A group of about 100 refugees rushed to the motorway leading to the Eurotunnel on Thursday (21 January) in the hope of boarding trucks on their way to the United Kingdom, but were pushed back by police firing tear gas at them. Thousands of refugees fleeing war and poverty in Africa and the Middle East have gathered in or near the northern coastal town of Calais over the past year, using it as a stop-over point before trying to enter Britain in the hope of a better life.
Many have tried repeatedly to cross the English Channel by jumping onto lorries, hiding on trains before they enter the Channel Tunnel or walking through the tunnel, where security was ramped up in October 2015. Since then, incidents on the road between Calais and its port have become more frequent, especially near a slum known as "the jungle" where around 4,000 refugees camp.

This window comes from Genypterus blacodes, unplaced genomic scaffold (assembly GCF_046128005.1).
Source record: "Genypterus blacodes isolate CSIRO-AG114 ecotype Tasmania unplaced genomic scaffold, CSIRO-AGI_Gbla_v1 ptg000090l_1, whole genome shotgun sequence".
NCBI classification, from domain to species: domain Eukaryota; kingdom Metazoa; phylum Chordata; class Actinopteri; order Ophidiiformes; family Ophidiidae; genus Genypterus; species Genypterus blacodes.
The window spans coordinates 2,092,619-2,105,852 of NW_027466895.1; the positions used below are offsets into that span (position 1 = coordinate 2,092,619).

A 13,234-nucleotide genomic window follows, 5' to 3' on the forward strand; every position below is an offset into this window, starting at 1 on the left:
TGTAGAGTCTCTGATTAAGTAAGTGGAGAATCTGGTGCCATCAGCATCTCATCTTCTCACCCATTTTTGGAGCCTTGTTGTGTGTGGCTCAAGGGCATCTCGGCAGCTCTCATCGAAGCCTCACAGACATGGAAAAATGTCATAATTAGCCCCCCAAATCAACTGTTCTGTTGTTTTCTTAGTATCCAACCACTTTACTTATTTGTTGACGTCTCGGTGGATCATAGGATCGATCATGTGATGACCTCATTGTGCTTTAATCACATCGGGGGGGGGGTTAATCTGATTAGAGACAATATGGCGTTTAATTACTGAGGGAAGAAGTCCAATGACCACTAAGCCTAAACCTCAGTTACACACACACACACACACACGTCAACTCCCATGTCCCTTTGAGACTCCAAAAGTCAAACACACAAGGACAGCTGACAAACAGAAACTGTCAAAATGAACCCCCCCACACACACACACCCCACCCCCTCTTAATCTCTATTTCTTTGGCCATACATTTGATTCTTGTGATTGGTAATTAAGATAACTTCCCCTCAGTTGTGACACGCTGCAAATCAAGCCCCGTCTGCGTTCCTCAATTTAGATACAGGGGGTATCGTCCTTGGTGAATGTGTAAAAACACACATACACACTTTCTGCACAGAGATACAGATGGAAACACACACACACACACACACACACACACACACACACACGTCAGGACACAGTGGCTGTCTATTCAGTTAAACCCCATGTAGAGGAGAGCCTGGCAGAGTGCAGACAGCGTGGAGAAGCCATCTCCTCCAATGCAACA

Many believe they would have a better life in the UK than in the EU countries on the European mainland. But as a western outpost of the crisis, the Calais camp has become its focus for France and Britain, where fears that immigrants will suck up public resources and overwhelm local culture are helping extreme right political parties grow in popularity.